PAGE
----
Theorizing the Extended-Case Study Method

in Social Analysis

The essays composing this section vary in their purport and approach, but nonetheless address in common a number of questions that cut across at least any two of the essays, thus exhibiting what Wittgenstein spoke of as family resemblance for the lot. These include the question of dualism, of the relation between the micro and macro realms of social life, of the differences among the variants of the Manchester case method, of the determination of the boundaries of a case, of the part played by conflict theory in the development of the extended-case method, of the importance of the creative or emergent moment in the unfolding of a case, of the nature of the logic involved in analyzing a case, and, above all, of the intimate connection between the social-scientific turn to process and the creation of the extended-case method.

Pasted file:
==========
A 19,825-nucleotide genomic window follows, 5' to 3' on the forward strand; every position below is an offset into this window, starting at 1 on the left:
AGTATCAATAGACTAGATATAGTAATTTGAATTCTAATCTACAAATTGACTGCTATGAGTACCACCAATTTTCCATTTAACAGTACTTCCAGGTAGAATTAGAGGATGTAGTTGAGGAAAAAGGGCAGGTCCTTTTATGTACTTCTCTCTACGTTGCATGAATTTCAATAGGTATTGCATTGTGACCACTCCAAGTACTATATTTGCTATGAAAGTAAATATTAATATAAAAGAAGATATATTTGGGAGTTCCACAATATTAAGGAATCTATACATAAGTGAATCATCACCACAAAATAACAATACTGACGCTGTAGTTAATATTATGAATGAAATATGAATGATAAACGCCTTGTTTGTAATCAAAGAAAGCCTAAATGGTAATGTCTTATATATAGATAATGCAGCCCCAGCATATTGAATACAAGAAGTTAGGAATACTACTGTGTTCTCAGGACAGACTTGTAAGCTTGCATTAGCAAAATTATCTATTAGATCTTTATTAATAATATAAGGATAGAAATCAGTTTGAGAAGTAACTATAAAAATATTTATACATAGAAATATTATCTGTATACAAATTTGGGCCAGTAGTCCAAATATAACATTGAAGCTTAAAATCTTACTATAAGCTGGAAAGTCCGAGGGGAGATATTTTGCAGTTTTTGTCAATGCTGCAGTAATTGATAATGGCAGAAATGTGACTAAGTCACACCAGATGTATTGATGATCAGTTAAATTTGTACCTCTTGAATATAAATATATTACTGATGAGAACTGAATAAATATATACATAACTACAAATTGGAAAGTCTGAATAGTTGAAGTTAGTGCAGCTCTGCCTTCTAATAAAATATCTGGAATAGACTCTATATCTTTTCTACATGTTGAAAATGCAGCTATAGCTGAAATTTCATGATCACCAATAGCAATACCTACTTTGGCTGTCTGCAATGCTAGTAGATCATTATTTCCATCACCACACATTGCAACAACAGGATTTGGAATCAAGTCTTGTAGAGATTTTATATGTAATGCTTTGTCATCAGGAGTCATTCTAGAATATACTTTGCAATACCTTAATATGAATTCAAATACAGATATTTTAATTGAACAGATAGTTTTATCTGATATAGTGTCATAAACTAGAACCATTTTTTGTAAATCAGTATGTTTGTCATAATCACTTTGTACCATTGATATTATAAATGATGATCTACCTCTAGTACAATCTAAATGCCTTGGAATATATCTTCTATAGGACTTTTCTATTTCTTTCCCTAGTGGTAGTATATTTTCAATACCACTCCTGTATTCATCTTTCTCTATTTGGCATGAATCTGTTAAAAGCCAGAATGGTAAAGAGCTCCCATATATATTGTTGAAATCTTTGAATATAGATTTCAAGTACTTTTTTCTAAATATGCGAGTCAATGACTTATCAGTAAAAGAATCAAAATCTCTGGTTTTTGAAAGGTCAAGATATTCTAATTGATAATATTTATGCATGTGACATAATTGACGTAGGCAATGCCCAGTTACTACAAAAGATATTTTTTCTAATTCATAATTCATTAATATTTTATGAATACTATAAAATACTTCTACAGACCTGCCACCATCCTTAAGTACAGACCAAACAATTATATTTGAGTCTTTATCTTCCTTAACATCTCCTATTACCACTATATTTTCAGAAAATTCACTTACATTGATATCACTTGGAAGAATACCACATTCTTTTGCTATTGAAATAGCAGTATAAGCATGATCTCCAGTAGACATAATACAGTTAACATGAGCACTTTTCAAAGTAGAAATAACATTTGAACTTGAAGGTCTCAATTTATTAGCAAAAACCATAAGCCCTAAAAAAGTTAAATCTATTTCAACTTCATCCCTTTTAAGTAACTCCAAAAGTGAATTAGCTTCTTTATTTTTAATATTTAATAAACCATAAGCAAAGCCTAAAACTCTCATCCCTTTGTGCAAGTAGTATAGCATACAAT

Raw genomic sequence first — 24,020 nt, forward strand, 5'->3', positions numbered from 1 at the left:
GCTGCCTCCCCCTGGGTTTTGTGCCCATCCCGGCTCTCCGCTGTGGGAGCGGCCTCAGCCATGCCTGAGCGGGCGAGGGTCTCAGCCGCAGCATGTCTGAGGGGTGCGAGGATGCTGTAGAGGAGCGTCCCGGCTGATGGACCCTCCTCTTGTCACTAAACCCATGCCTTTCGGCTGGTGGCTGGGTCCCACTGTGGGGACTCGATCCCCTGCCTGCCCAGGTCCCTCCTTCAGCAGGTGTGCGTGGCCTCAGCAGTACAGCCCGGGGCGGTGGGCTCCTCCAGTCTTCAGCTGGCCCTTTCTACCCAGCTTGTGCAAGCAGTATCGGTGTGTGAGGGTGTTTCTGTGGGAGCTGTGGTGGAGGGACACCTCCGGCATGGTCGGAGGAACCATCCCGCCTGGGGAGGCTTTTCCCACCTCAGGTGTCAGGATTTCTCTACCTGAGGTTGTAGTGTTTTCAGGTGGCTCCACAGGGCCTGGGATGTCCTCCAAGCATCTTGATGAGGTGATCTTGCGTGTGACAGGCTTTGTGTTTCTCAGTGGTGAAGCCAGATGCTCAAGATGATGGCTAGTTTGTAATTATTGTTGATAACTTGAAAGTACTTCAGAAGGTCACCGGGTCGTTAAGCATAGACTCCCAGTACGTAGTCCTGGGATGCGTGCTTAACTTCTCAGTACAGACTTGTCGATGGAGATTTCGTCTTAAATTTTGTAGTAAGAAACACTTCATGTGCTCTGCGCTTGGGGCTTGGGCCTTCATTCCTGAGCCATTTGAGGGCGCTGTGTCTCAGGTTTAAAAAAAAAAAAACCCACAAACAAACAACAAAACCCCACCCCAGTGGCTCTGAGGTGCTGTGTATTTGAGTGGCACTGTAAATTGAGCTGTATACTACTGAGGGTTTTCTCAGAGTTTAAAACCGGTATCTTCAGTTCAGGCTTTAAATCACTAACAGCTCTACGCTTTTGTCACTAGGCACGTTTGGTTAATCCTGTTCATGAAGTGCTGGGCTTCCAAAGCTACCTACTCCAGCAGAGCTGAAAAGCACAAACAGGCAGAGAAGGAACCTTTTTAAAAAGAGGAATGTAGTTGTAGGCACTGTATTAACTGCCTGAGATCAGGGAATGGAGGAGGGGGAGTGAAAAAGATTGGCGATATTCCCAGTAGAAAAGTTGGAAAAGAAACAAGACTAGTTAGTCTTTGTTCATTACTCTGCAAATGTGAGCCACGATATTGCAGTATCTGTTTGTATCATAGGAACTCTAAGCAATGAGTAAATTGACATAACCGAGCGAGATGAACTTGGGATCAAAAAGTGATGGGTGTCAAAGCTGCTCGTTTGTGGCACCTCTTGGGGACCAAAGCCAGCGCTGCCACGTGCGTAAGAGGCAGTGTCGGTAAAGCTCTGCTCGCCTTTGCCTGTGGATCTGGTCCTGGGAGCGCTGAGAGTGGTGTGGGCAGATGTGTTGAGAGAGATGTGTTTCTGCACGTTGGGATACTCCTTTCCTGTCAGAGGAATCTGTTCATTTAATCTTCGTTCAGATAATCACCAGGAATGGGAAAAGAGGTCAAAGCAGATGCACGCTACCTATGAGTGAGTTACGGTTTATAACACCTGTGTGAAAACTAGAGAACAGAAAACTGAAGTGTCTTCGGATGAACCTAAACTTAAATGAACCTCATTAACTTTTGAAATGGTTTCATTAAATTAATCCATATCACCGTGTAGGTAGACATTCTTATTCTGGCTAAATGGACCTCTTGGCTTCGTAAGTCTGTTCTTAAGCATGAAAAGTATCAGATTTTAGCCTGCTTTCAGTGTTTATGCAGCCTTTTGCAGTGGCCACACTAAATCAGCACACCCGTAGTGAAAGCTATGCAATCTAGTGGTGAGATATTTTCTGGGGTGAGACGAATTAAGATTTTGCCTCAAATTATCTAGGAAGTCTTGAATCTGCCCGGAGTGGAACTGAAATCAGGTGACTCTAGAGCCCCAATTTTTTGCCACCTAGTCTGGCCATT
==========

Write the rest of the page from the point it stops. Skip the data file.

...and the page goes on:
If the inline PDF is not rendering correctly, you can download the PDF file here.

Social Analysis

The International Journal of Anthropology